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New study on salt and older adults shouldn't change sodium recommendations

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older adults around a dinner tableDoes your age make any difference as to whether you should cut back on sodium? A study published yesterday in the journal JAMA Internal Medicine looked at the effects of three different sodium levels among more than 2,600 people ages 71-80. The three levels were 1) less than 1,500 mg, 2) 1,500-2,300 mg, and 3) more than 2,300 mg.

In the 10 years that the study participants were followed, the death rate was lowest (30.7 percent) for those who ate 1,500 to 2,300 mg sodium per day. People who ate around 1,500 mg a day had a death rate of 33.8 percent. People who ate more than 2,300 mg/day had the highest death rate - 35.2 percent. However, the researchers said that the findings were not statistically significant, which means they could have resulted by chance. A conclusion of the study was that sodium intake did not affect death, heart disease, or heart failure over the 10 years researchers followed the participants.

For reference, the American Heart Association and American College of Cardiology guidelines for prevention of cardiovascular risk state that reduction of sodium down to 1,500 mg/day can result in greater reduction in blood pressure (a major risk factor for heart disease and death) than higher levels.

The American Heart Association examined the new study and found several limitations (discussed in a blog post by the association's president). Ultimately, there is nothing in the new study that will cause the association to change its sodium recommendations.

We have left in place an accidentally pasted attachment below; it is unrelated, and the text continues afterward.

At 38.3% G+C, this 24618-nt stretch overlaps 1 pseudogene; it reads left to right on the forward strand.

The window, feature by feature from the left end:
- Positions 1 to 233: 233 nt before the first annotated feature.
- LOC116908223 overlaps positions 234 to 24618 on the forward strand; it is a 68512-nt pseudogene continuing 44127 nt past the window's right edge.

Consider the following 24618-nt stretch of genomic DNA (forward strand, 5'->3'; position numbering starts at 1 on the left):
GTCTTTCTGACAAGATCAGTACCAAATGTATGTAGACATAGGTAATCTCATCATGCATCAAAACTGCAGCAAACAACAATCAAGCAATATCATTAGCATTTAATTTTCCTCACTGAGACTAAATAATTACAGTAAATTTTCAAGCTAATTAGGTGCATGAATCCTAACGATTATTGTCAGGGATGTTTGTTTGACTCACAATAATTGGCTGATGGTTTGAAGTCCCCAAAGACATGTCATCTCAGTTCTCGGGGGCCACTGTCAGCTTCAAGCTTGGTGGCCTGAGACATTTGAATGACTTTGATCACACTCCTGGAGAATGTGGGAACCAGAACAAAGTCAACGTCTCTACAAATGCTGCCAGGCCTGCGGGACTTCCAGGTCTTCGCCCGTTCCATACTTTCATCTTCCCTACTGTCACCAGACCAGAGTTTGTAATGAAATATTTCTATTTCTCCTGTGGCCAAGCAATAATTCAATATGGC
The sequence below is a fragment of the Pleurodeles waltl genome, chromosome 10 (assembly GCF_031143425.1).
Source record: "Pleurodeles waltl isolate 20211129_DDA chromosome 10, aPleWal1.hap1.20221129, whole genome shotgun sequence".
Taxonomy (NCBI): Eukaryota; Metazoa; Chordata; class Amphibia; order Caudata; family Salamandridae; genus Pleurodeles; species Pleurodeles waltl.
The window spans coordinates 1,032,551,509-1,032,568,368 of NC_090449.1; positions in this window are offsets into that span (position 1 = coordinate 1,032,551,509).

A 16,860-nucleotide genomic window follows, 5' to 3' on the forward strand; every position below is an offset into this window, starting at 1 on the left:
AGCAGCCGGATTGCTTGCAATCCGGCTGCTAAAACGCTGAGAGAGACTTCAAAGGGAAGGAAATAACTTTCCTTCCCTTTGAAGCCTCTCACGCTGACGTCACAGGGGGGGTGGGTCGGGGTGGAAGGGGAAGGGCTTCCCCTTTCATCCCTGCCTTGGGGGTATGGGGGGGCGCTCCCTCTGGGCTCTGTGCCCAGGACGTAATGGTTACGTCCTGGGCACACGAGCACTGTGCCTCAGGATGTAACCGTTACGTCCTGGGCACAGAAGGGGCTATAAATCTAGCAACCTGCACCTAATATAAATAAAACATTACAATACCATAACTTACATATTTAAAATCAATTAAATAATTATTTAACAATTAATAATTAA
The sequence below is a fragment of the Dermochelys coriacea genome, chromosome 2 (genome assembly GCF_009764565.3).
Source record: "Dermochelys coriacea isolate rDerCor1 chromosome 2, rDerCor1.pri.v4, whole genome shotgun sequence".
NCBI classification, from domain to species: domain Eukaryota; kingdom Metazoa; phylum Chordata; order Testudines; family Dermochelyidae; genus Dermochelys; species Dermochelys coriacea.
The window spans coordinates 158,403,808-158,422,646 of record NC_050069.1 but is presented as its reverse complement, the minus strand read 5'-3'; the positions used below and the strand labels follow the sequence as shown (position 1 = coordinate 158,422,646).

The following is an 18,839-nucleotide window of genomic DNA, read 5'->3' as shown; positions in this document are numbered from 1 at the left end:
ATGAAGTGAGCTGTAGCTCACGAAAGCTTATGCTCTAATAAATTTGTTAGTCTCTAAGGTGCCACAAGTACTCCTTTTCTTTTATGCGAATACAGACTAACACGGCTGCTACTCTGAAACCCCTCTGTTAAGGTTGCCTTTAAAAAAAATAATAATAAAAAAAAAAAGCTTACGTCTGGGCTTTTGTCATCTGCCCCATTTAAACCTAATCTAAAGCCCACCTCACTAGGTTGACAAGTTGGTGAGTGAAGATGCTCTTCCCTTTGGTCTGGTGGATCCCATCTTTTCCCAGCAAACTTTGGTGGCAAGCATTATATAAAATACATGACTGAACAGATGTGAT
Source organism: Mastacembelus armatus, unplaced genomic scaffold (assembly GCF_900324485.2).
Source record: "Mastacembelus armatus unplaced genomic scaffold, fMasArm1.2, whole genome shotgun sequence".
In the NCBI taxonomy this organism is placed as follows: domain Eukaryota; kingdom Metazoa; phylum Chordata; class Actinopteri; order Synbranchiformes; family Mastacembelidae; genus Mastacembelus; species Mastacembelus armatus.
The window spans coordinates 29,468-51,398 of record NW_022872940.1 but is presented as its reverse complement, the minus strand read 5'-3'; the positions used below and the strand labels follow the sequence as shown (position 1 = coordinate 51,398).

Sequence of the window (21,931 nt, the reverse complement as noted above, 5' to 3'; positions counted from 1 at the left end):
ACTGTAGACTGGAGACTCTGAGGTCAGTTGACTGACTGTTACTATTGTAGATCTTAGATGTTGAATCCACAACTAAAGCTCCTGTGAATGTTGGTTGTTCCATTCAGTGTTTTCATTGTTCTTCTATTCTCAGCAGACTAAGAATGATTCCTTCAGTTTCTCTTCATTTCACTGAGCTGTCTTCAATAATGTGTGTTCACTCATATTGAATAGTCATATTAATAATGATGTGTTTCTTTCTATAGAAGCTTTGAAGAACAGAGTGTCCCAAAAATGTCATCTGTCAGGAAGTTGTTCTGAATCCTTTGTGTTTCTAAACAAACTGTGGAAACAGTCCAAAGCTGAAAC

Here are a few other points from the study:

  • The study wasn’t designed to identify a goal number for how much sodium to eat. On average, Americans are eating more than 3,400 mg sodium/day. We should focus on reducing from this high level (especially when the levels compared in the study are so much lower than what we’re eating now!).
  • The group eating 1,500 mg of sodium a day was also eating considerably fewer calories and was more likely to be taking medications than the other groups. This means that they may have had worse results because of other health problems they had, not because of the amount of sodium they ate.
  • The study participants were Caucasian and African-American adults ages 71-80, so the results may not apply to people of other ages or races.
  • The people in the study were considered relatively healthy, so they might not be representative of others who would fall into the same population group but might have existing heart disease or be at higher risk for it. Almost half of the nearly 86 million American adults who have some form of cardiovascular disease are older than age 60. And two-thirds of people age 60 and older have high blood pressure, which is a major risk factor for heart disease.
  • An important limitation of the study is that the participants' sodium intakes were estimated based on a questionnaire they filled out about their eating habits. This is not as accurate as using multiple days’ worth of urine samples.

As always, it’s important to keep the big picture of a healthy diet in mind. Sodium reduction is one component of an overall heart-healthy eating pattern that emphasizes intake of vegetables, fruits, and whole grains; includes low-fat dairy products, poultry, fish, legumes (like black beans, kidney beans, etc.), non-tropical vegetable oils (like olive and canola), and nuts; and limits intake of sweets, sugar-sweetened beverages, and red meats. This week, the World Health Organization urged action on its goal of reducing the population's salt intake by 30 percent as part of its goals to reduce premature death from illnesses like heart disease. Read our article on reducing sodium to get tips for cutting back.

Have you taken the pledge to reduce the sodium you eat?